Who Will Thrive in the Coming Deflation?

History suggests deflation is unavoidable in the near term, regardless of central banks’ attempts to forestall it. Some companies will falter, but others are positioned to survive or even thrive.

Corporate treasurers around the world will soon find themselves staring down deflation. Misunderstood by almost everyone, maligned by governments and central banks, and basically absent from the Western world for generations, deflation may be the most challenging environment in which businesses can operate. It is also an environment that highlights the vital importance of treasurers and financial risk managers—not only in mitigating losses, but also in helping businesses take advantage of opportunities that may arise.

The Corona Crash of 2020 (as February and March will likely become known) broke a number of records. U.S. stock markets declined at the fastest rate in history; the S&P 500 index fell by 30 percent in only 22 days. That same period also witnessed the quickest-ever rise in yield spreads in credit markets. Central banks and governments pumped trillions of dollars, euros, pounds, and yuan into financial markets to prevent a complete systemic failure. Even so, some corners of the credit markets seized up and may never return.

Why did this happen? The deliberate shutdown of huge swaths of the global economy, to prevent the spread of Covid-19, undoubtedly exacerbated the panic in financial and commodity markets. But it didn’t cause the crash. To understand the cause of both the crash and the deflationary environment that we expect will follow, we need to go back and examine the definition of—and the key precondition for—deflation.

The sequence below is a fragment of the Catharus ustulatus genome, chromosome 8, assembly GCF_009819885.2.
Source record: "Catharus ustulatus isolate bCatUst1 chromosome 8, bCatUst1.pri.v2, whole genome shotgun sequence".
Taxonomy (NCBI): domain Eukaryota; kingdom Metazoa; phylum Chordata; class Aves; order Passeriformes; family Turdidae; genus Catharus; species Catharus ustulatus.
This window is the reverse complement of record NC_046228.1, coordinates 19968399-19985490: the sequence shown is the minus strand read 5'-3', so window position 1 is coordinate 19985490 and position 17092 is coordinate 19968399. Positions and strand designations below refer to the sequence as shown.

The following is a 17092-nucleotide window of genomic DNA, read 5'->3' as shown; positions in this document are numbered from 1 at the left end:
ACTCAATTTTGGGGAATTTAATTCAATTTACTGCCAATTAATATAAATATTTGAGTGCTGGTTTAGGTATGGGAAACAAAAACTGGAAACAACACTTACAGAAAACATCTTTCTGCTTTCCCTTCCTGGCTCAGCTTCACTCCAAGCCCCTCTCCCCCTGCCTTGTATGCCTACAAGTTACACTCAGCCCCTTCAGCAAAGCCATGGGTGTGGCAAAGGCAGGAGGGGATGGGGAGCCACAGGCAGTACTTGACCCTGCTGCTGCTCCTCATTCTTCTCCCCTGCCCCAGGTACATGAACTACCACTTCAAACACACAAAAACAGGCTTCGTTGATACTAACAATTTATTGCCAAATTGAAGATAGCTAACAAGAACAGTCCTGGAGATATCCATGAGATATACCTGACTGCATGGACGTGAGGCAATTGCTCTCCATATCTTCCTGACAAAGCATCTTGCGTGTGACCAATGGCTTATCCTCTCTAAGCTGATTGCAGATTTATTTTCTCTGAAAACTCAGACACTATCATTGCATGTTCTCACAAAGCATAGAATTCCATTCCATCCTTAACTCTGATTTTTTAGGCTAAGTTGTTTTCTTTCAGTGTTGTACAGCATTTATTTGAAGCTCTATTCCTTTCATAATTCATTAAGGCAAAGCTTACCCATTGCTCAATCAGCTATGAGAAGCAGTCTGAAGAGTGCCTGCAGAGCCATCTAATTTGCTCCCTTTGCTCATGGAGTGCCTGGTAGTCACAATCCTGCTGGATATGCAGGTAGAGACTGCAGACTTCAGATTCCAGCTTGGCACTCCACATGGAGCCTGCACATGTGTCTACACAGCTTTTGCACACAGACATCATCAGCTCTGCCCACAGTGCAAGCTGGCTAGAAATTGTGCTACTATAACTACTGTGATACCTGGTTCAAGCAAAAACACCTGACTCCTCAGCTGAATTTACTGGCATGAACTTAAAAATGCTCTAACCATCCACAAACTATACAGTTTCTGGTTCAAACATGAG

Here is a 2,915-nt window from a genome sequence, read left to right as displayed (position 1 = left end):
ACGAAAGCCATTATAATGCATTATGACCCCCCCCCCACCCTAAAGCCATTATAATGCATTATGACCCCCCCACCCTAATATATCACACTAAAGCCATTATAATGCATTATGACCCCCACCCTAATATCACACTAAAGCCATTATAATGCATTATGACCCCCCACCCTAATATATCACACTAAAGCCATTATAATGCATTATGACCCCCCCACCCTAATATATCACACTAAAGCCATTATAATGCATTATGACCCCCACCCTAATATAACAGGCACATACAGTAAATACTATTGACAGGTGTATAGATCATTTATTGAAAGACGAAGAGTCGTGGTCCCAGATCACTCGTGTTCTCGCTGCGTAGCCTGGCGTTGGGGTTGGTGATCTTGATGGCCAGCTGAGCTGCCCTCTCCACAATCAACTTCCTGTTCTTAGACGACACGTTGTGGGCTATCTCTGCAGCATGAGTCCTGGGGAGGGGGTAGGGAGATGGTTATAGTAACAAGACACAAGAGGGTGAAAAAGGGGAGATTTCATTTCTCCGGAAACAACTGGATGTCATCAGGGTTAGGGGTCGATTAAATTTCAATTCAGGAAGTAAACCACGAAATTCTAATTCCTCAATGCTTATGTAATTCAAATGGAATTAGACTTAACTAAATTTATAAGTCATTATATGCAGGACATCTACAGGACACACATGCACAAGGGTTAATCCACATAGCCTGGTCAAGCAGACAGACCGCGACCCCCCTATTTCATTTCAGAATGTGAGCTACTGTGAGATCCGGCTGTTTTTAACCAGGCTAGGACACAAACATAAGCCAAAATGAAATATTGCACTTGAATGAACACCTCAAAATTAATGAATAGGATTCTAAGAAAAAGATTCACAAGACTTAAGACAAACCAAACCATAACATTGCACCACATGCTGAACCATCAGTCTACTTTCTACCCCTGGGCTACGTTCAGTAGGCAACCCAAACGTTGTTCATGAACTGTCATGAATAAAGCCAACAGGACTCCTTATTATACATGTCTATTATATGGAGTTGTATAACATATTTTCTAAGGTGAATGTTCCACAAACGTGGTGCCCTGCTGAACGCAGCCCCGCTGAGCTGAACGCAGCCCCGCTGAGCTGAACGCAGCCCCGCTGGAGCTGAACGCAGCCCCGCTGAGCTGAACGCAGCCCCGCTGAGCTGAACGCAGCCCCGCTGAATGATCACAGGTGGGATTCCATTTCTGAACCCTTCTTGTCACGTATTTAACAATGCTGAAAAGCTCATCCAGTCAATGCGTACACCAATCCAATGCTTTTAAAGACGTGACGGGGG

Deflation Defined

It is vitally important to understand the difference between a simple decline (or increase) in prices and actual monetary deflation (or inflation). The former describes what is happening to prices for a basket of consumer goods, but the monetary definition describes what is happening to money and credit across an economy.

In the 16th century, Nicolaus Copernicus and followers of the School of Salamanca noted that the overall prices of goods increased as traders brought gold and silver back from the Americas to Europe. That observation led to the “quantity theory of money,” which hypothesizes a link between the prices of goods and the quantity of money and credit in an economy. Economists still argue over the exact nature of that link, but it’s worth noting that the terms “deflation” and “inflation” were coined in reference to the money/credit side, not the price side.

Today, prices across an economy are generally believed to move in concert with its total supply of money and credit, multiplied by the “velocity” of money—in other words, the speed with which money circulates to support purchases. The true definition of “deflation” is a contraction in the total supply of money and credit in an economy. Consumer and producer prices generally fall during periods of deflation, but they can fall for other reasons as well, such as a production glut.

The Primary Precondition of Deflation: Met

Because deflation is a contraction in money and credit, it logically follows that deflation would occur only after a major societal buildup in the extension of credit and the simultaneous assumption of debt. In a 1957 letter, Hamilton Bolton, an expert in bank credit and the Elliott wave principle (a model of financial market cycles based on patterns of crowd psychology), summarized his observations this way: